Letter, Robert Corry to Eliza Corry
Camp near Corinth
June 17, 1864
This is Sunday and a very dull and hot day in camp. Have been excessively stupid and dull of a day or two. This morning I lay down and took a nap of 3 hours and am this minute just as sleepy as I can be. We moved from Baldwin here on Thursday. And I suppose will remain here for several days in order to recruit and stock some. And they need rest very much for many of them gave out in pursuit of the Yanks last week. Mine went as far as any of them, gave out in a drag along that nearly tired me to death. I do not know how many prisoners have been captured up to this time as our men are yet picking small squads up occasionally. When we left Baldwin, 1200 had been sent off and now more here on the way that were captured at LaGrange. Over two fine army wagons with harnesses and some of them ready hitched for traveling with sixteen pieces of artillery, and a great number of guns, cart. boxes, and etc. fell into our hands. This was a complete Victory and paid us well. Our losses are estimated by Gen. Forrest at 500 killed and wounded. Don't know how much hurt of the enemy but suppose their losses were hundreds more than ours as they retreated in such great confusion and in such a fright that our men killed and wounded them all along the road. Old Sturgis with his unleached warriors will no doubt take a long rest before they attempt to ride rough shod over Forrest again. We are camped 22 miles south of Corinth, the nearest point where there is timber sufficient to shade our Brigade. For 2 or 3 miles in every direction from town the timber has been cut down and over all this huge clearing there is a great abundance of grass of every description. And if we could only get a few ears of corn a day, our stock would soon pick up. So far we have had very little owing to the want of transportation. I suppose men commenced putting up the wires yesterday from this point, Tuscumbia, and we are expecting an engine that has been undergoing repairs in a very short time. And as soon as it arrives, I want to take up a good supply of corn. Tell Mother to borrow corn and keep her stock up for they will have to be fed pretty well this winter as so much rain has given the grass such a good chance to grow and will require heavy and constant ploughing to get rid of it.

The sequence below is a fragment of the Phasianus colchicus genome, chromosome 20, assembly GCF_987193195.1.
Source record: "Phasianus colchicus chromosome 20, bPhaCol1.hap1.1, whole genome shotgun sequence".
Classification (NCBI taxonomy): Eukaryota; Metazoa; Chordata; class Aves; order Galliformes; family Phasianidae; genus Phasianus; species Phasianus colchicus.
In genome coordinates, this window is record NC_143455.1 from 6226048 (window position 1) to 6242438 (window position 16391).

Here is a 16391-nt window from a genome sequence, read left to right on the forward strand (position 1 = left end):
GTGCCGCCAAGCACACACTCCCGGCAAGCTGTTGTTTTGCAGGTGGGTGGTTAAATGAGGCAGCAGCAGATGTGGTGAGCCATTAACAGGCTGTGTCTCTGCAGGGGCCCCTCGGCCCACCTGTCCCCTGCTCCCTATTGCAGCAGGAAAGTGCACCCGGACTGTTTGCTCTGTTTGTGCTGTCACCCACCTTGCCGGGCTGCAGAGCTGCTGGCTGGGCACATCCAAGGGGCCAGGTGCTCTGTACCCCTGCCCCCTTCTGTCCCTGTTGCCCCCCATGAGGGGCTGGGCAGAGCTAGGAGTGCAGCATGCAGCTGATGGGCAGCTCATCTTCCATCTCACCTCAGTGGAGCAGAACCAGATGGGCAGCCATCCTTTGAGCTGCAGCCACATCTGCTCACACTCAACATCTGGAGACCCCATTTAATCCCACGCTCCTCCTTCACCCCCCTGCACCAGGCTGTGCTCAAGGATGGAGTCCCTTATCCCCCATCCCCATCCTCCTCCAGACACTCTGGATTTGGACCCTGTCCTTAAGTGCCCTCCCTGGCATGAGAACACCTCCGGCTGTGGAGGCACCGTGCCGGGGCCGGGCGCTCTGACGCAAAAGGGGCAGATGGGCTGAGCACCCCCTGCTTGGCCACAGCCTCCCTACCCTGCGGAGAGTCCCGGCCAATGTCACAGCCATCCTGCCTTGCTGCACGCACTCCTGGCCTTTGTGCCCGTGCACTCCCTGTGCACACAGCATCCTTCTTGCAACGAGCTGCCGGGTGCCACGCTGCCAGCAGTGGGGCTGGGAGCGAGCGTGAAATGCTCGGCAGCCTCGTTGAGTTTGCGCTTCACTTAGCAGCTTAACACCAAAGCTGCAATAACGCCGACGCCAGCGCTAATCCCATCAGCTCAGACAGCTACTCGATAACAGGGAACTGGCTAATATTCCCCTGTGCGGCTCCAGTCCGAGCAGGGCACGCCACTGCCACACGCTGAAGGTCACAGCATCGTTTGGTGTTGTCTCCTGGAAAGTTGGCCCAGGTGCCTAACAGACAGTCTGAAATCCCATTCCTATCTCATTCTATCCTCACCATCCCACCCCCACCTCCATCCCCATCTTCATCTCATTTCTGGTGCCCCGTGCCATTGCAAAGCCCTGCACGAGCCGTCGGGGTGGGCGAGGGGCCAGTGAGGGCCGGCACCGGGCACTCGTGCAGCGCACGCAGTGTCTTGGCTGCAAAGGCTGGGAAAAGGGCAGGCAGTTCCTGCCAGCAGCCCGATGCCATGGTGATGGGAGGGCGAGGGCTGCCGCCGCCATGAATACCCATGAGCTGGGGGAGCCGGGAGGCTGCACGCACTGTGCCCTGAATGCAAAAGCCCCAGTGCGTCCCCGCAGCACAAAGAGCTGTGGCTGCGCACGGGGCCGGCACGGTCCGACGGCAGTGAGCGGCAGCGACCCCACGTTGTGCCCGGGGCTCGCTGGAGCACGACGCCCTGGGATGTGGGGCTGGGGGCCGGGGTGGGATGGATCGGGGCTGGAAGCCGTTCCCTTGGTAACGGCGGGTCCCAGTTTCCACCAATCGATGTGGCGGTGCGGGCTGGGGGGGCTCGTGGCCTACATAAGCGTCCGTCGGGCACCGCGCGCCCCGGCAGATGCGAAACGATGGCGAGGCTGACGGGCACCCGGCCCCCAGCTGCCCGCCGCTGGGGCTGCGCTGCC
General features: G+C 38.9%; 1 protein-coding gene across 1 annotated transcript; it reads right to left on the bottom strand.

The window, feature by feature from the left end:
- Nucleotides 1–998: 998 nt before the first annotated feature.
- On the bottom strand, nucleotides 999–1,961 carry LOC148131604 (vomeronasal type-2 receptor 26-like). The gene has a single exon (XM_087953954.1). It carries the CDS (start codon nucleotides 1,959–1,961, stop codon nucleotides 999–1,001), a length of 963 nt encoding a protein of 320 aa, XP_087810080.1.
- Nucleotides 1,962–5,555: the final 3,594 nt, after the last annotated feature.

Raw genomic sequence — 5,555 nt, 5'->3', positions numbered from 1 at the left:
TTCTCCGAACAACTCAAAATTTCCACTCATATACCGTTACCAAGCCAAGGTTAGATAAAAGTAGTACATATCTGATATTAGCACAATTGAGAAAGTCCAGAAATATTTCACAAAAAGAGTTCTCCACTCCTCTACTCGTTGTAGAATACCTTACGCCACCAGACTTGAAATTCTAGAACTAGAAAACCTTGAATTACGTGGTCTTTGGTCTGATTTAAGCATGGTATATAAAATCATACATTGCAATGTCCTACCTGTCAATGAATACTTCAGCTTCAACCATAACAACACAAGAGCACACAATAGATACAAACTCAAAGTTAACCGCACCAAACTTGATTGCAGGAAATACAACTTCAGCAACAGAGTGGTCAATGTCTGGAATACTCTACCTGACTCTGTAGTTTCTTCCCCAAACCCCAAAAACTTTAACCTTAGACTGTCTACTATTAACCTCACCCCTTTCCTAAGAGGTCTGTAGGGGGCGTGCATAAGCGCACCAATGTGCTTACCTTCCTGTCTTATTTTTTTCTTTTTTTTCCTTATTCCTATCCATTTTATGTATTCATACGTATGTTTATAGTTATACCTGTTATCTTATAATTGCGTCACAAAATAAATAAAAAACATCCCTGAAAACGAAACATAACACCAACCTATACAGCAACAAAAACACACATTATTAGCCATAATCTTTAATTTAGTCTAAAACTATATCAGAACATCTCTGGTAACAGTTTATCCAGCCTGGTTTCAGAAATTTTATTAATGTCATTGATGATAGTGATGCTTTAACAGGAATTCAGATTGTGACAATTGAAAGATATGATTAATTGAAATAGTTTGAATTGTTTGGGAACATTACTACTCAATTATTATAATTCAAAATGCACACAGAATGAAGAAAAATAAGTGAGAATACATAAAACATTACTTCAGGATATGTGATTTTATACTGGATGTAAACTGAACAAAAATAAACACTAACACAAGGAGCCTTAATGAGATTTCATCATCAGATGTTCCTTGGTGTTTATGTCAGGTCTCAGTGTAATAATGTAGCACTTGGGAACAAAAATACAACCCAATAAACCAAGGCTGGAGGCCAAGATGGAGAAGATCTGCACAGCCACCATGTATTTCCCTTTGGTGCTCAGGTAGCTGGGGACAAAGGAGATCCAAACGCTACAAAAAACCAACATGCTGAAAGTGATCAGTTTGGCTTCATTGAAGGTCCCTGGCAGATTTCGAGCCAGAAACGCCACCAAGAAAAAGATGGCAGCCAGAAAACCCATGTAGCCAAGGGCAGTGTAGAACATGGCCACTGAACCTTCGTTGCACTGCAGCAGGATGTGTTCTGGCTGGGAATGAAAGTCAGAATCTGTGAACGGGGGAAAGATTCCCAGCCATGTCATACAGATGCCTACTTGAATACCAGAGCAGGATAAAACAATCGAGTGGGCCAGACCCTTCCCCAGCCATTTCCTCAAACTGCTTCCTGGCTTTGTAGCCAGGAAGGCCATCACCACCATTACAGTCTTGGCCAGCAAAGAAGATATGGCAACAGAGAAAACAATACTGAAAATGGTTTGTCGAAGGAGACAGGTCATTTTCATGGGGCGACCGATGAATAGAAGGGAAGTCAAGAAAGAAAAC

I took supper yesterday with my old sweetheart, Miss Lizzie Young, and got her to have some washing done for me. She begins to look a little old maidish but is still as clever and good as she can be. I shall call on her again as she calls me Cousin Bob so sweetly and writes me so cordially to do so.
I would not be surprised that we won't go over the Tenn. River when we move from here, or we may go to Cherokee when the cars get to running. That would be so bad for me, wouldn't it, dear? I am beginning to want to see you right bad again, darling Lizzie, and our precious little girls. I think very often of my own dear wife and wish so much for the war to end that we might be forever together. Won't we be so happy, darling wife, loving and being loved, and then our little "treasures" will be such a great comfort and blessing to us. The fourth will not be too many. Johnie is very well and has a nice good place that I hope he will keep. I sent you a short note from Tupelo by Mr. Westinghouse care of Mrs. Rutland. Give my love to Mother and sisters. Kiss the children for Father, and just consider that I would give a thousand if I only had a chance. I expect to send this by Emmett Cockwell, who is thinking of going up in the morning. Write to me as soon as you can, my own darling wife.
Your affectionate Husband
R. E. Corry